ENCINO, Calif.—Given the long and anxious build-up to its arrival, many are likely to go into Lovelace, the first biopic of Deep Throat star Linda Lovelace to make it out the door, expecting something of a Boogie Nights 2—that is, a sprawling, decadent tapestry of the actual events that launched the 1970s porno revolution.
Unfortunately, what directors Rob Epstein and Jeffrey Friedman serve up is something more akin to Tyler Perry's Boogie Nights. The pair dutifully employs many of the same elements—inserting a little 16mm footage, getting dazzled reaction shots from onlookers to Lovelace's sexual gift, even using one of the same songs on the soundtrack (Elvin Bishop's "Fooled Around and Fell in Love")—and the result, as you can surmise, is an overall sense of derivativeness, rather than the visceral grit that might have been.
That said, Lovelace has its redeeming qualities: Amanda Seyfried is infectious in the title role (and yes, for all those champing at the bit to know, she does bare her bazooms quite a bit ... and in the immortal words of Teri Hatcher from her Seinfeld guest spot, they are spectacular). Of arguably greater note, however, is an almost unrecognizable Sharon Stone as Linda's mother, Dorothy Boreman. Stone's performance is not only brave and potent, it imbues the character with a degree of complexity markedly more layered than that of Linda herself. This, we suspect, will land Stone the kind of critical applause she hasn't seen since Martin Scorsese's Casino.
Hank Azaria also makes for an appropriately colorful choice as Deep Throat director Gerard Damiano, and Peter Sarsgaard is creep-tastically unctuous as the original suitcase pimp, Chuck Traynor. In a puzzling interlude, though, James Franco appears (as is apparently now mandatory for any motion picture having to do with adult) as Playboy magnate Hugh Hefner. For some reason, in a scenario we can't be sure is based upon any actual account, Hef is depicted as goading Linda into giving him a blowjob during a star-studded screening of Deep Throat at the historic Alex Theatre in Glendale, California. And that's the long and short of his involvement in the story.
In another seemingly contrived plot point, Linda is made to take a lie detector test by her publisher before they will print her 1980 memoir Ordeal. Though there is some documentation of Lovelace submitting to a polygraph to give her accusations against Traynor merit, the idea that a book publisher would hang the fate of such a surefire seller upon one smacks of writerly noodling with the truth. But we could be wrong.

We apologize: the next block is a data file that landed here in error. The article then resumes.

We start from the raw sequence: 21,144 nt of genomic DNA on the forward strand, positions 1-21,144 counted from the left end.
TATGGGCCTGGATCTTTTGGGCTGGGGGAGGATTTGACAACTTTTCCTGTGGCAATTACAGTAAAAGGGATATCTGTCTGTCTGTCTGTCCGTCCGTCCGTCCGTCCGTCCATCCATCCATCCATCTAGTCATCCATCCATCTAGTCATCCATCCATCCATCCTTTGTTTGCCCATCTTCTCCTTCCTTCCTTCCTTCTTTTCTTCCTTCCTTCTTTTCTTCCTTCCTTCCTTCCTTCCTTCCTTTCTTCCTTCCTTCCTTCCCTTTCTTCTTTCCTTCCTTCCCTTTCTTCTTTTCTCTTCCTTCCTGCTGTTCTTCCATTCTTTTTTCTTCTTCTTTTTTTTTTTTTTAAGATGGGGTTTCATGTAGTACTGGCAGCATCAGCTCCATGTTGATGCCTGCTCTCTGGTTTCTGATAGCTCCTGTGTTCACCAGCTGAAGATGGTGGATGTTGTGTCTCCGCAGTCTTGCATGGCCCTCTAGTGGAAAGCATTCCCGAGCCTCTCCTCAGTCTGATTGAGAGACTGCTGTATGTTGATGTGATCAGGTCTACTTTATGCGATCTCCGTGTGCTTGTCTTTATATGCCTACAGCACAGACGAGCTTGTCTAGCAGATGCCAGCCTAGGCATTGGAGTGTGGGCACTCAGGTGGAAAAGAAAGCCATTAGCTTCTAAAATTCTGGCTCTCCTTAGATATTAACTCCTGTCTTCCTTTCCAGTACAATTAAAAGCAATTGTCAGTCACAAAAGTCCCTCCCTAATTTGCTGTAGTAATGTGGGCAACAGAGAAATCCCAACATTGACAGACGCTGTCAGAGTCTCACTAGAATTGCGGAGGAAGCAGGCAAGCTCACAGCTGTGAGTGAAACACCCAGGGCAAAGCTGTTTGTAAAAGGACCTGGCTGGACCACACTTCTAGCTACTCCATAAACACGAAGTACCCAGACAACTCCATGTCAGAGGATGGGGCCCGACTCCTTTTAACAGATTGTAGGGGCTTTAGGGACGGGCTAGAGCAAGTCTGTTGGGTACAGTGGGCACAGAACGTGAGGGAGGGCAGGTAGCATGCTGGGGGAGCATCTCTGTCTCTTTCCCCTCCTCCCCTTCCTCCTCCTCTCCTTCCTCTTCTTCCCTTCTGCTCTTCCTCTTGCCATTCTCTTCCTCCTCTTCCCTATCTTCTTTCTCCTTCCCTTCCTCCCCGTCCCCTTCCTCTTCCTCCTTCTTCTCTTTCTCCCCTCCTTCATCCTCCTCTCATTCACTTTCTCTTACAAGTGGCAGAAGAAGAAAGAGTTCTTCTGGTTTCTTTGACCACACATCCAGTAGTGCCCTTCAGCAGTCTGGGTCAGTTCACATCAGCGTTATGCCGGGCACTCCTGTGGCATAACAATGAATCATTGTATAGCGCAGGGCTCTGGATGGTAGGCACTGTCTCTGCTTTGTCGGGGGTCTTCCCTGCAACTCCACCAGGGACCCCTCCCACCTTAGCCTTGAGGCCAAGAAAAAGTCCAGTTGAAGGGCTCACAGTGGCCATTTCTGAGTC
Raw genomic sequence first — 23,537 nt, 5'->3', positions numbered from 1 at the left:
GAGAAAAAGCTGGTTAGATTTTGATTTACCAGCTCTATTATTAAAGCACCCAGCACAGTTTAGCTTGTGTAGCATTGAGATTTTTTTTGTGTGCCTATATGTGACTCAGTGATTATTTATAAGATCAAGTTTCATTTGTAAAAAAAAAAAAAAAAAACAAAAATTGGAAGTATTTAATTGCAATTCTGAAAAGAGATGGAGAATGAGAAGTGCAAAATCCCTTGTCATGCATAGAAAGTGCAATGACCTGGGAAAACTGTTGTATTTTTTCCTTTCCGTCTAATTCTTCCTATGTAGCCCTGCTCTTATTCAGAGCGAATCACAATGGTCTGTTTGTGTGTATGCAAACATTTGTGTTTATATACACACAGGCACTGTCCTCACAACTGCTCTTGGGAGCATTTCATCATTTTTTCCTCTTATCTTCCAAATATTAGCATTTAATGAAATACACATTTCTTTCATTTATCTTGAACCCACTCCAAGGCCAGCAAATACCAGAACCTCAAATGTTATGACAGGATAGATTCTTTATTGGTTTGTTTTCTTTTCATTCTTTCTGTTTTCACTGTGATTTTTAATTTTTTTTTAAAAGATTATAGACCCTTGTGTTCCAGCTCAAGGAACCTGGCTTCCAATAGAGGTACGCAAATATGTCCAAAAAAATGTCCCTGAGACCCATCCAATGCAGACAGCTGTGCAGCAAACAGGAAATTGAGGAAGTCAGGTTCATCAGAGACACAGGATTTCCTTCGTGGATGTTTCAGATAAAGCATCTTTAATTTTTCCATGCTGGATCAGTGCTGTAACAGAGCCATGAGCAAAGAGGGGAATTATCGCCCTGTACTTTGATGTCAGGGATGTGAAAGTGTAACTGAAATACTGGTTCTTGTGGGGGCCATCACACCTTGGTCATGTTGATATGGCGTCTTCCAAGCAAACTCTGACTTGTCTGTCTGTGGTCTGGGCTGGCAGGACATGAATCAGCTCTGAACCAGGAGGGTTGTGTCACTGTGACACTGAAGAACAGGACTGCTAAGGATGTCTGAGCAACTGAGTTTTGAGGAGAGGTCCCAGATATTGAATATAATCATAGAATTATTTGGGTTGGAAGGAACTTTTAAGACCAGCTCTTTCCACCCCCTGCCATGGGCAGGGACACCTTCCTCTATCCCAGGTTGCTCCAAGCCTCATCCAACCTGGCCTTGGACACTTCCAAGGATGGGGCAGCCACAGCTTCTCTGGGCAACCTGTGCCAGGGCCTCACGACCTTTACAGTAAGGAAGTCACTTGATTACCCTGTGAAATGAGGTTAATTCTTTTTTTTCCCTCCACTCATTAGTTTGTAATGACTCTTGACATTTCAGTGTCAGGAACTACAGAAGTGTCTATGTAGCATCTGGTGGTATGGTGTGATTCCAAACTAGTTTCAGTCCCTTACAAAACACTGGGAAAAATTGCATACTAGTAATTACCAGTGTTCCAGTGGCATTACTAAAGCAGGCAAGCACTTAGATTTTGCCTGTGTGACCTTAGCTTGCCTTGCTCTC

Of course, the movie's biggest fault is its complete disregard of Lovelace's own widely reputed noodling with the truth in Ordeal and throughout her subsequent years of anti-porn crusading under the wings of such porn opponents as Andrea Dworkin and Gloria Steinem. Perhaps the fact that Steinem is thanked in Lovelace's credits speaks to that whole side of the story's omission. But it doesn't take much research to discover that just about every other figure portrayed here has painted Lovelace in the years since the events of this dramatization as a habitual liar and a woman eager to blame anyone but herself for her misfortune, particularly in regard to these events.
What's more, the movie plays fast and loose with its timeline, making it unclear just how much porn other than Deep Throat it wants to commit to Lovelace having shot. (For the record, there was hardly any, but there was one particularly notorious Deep Throat predecessor it also conspicuously overlooks, called Dog Fucker ... in which she fucked a dog.)
At least partly to blame for Lovelace's shortcomings, we would conjecture, is its curiously short running time. At a terse 92 minutes, there just isn't enough breathing room for a tale of this much spectacle and cultural significance to be properly told. Compare that to the more than additional hour of Boogie Nights, and it's clear why this comes off as just a light dusting of its subject.
As an amusing side note, incidentally, the picture's director of photography was one Eric Edwards ... not to be confused with the AVN Hall of Fame performer Eric Edwards who co-starred with Lovelace in Dog Fucker.
Lovelace is currently playing in a pre-release run at Laemmle's Town Center 5 in Encino, California, with one nightly showing at 9:55 p.m.